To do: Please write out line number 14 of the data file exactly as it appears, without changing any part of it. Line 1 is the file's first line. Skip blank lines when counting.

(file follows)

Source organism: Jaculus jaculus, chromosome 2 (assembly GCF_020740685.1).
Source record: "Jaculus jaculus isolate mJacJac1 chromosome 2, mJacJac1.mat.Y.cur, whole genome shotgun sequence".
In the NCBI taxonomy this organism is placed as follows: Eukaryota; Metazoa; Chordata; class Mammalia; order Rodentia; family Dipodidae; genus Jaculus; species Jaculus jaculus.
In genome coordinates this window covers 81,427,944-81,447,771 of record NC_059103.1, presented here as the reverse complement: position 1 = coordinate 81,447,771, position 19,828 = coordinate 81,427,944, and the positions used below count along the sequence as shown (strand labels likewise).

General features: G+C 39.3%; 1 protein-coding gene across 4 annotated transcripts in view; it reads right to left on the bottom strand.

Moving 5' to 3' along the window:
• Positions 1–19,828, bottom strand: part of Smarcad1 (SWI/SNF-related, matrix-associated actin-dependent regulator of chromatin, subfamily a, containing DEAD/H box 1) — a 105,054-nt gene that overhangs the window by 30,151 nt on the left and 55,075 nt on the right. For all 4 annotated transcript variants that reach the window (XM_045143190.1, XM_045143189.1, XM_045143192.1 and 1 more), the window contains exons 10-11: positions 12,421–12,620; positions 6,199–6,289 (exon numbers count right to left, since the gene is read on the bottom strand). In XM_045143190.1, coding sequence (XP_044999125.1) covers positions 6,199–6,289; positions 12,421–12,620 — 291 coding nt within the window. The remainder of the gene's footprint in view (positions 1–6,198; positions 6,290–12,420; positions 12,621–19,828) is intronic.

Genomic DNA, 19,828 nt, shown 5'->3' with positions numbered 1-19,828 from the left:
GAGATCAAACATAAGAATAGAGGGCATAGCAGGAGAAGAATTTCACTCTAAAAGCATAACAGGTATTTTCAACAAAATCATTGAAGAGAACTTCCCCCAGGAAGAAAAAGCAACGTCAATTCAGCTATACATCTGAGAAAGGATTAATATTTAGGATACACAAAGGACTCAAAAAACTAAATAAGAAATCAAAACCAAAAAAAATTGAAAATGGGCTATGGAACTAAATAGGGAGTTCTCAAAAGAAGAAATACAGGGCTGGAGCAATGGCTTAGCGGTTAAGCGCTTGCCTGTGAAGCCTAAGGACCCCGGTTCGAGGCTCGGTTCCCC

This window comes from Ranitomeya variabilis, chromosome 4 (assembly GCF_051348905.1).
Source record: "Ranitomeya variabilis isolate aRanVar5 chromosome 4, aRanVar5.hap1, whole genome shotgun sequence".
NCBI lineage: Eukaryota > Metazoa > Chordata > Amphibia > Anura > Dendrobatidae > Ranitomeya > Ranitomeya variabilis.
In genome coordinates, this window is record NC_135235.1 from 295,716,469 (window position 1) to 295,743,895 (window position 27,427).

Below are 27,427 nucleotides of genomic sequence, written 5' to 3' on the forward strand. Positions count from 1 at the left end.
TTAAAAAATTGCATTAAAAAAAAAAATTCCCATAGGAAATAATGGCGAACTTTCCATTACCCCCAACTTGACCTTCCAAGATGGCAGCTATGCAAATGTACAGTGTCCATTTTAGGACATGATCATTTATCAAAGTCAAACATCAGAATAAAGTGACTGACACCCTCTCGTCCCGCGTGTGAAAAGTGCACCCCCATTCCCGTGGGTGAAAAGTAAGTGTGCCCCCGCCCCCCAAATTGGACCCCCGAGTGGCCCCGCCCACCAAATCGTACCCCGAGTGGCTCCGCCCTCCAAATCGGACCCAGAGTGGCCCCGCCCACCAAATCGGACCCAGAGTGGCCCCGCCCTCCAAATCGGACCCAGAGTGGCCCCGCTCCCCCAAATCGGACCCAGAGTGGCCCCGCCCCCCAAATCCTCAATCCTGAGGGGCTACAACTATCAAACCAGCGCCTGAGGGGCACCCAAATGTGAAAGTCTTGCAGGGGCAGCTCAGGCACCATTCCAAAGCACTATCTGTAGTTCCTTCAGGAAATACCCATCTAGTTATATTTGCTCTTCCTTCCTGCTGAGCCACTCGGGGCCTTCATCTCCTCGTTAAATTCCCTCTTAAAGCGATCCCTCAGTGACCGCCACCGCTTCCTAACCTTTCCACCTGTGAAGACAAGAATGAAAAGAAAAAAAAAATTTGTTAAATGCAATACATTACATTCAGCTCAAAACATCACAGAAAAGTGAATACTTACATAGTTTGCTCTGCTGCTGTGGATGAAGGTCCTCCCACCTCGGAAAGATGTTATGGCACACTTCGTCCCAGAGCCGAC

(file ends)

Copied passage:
Below are 27,427 nucleotides of genomic sequence, written 5' to 3' on the forward strand. Positions count from 1 at the left end.